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First Words in Print: Libraries and Civil Society Engagement

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The study
This is a brief summary of a paper presented at the LIASA Conference as part of the larger study to determine the impact of the First Words in Print (FWIP) project since its inception in 2002 to its ending in 2009 and the extent to which the project achieved its aims. This paper examines the role of libraries and civil society engagement in the project, with Ottery Library as an example. Fieldwork was done among a sample of children in Ottery in the Western Cape.

The project has its roots in civil society engagement. In 2000 CFB, in partnership with the Nordic Council of Ministers, hosted a workshop to discuss the urgent need in South Africa for children between the ages of 0 and 5 to be given access to books. Delegates included representatives from various organisations involved in books, literacy and early childhood education. At this workshop a consensus was reached on the importance of placing books directly in the hands of children aged 0 to 5 years, to stimulate their interest in books and to develop in children and their families a sense of books as objects of pleasure and entertainment that could be used and shared in many different ways in the home, rather than simply sources of information and formal learning in school. The workshop delegates resolved to initiate the FWIP project.

The aims of FWIP or Isiqalo:
  • enhance a reading culture in very young children to stimulate their development by giving them books;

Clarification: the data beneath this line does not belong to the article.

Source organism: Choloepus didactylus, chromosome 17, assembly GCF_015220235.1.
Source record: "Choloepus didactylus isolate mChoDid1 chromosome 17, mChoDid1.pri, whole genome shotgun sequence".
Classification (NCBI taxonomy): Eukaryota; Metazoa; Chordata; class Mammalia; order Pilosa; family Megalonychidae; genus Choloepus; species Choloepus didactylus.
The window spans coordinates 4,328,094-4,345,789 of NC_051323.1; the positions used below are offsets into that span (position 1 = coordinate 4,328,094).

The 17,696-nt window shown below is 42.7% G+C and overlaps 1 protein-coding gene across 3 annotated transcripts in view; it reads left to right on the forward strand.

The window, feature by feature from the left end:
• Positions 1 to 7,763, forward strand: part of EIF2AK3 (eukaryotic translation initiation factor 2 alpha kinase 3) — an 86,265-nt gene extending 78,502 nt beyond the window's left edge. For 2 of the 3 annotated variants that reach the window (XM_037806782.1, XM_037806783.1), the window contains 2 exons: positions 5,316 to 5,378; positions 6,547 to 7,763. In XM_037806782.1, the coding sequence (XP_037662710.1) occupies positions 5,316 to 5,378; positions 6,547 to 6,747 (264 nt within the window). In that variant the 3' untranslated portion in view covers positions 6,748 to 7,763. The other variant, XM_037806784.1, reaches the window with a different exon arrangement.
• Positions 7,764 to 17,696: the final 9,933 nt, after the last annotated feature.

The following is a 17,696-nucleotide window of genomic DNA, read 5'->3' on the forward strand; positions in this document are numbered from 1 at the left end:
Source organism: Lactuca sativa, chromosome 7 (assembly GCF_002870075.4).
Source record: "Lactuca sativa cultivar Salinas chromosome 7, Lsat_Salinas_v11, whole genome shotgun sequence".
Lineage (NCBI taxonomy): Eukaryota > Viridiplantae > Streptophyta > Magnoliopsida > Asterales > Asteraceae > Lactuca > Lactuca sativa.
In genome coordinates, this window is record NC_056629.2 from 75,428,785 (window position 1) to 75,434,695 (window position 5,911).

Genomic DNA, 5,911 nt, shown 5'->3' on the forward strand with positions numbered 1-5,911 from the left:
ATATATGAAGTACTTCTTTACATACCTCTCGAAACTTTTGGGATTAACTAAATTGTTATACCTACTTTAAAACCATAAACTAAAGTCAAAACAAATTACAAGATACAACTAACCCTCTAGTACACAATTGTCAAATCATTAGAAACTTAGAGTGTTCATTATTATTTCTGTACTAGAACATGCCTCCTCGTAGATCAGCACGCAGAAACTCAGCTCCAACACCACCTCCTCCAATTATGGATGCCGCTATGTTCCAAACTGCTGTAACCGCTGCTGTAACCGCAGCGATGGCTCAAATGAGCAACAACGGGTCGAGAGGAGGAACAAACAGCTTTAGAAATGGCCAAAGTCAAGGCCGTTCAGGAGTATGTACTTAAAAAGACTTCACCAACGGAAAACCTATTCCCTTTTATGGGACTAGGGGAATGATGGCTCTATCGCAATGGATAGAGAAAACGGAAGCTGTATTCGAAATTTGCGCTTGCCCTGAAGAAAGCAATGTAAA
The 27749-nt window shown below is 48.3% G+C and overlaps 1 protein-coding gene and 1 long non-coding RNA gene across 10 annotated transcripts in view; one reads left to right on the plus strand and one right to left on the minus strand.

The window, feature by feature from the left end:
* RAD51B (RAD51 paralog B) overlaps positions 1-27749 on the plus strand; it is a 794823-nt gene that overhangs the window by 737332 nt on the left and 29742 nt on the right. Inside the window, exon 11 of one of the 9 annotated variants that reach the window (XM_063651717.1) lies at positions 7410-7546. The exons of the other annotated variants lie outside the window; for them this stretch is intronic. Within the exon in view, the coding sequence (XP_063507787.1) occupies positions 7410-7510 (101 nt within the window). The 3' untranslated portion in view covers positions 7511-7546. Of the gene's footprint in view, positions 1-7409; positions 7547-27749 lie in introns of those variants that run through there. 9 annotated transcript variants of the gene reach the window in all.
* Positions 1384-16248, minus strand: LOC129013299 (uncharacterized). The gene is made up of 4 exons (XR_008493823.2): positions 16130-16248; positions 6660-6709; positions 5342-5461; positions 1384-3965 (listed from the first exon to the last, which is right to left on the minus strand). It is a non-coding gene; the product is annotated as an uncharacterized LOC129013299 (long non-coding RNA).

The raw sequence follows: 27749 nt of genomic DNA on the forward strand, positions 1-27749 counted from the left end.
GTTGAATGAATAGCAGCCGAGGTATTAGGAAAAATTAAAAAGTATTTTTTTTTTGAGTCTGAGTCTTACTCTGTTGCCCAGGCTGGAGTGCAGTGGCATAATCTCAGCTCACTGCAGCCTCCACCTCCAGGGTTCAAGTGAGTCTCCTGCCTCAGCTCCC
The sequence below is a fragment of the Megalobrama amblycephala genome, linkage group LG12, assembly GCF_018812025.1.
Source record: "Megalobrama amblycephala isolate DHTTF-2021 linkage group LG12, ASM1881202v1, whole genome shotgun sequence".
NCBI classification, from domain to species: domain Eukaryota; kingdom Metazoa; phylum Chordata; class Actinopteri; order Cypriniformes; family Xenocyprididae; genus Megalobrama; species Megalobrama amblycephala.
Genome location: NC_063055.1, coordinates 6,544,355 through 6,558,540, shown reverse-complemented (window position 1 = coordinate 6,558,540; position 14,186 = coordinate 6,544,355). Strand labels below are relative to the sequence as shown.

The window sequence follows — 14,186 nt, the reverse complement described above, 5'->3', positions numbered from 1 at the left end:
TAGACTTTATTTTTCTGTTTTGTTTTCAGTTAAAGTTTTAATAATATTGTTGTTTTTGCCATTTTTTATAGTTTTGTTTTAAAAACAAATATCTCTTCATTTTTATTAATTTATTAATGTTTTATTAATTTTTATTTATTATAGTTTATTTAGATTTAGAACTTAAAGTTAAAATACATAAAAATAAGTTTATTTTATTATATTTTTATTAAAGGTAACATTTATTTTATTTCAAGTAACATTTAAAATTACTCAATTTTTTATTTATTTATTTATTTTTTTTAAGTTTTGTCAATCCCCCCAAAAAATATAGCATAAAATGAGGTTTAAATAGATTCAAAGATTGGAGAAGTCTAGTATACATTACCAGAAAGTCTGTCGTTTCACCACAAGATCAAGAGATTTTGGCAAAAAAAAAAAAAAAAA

• encourage South African writers, illustrators and publishers to produce appropriate literature for children aged 0 – 6 years;
  • distribute sets of picture and story books in all South African official languages to children to help build a common culture of literature for future generations;
  • facilitate and encourage a culture of reading within the communities where the project is implemented.

The books
The first phase of the project, the pilot phase, started 2002. The second phase ran from 2004 to 2005, the third in 2007 and the fourth phase in 2009. During these four phases 14 books suitable for children aged 0 to 5 years old were developed. All the books were translated into the 11 official languages of South Africa.

Distribution
By the end of 2009, a total of 67 260 packs of books (236 190 books) were distributed in various areas in different provinces in South Africa as follows:

  • First phase – 10 000 packs of four books in five languages = 40 000 books
  • Second phase - 24 410 packs of four books in eight languages = 97 640 books
  • Third phase – 27 150 packs of three books in eleven languages = 81 450 books
  • Fourth phase – 5 700 packs of three books in seven languages = 17 100 books.

Partner organisations
FWIP partnered with appropriate local structures working with young children in the various areas in South Africa which were targeted for the project. The partner organisations assisted with the distribution of books and with follow-up support work with caregivers of the recipient children. The strategy for long-term sustainability was to develop strong voluntary area teams that represented every sector of the community, i.e. government departments, church- and community-based organisations, the private sector, libraries and librarians, and clinics. Librarians, who play a pivotal role in liaising with the general public, were central to this strategy.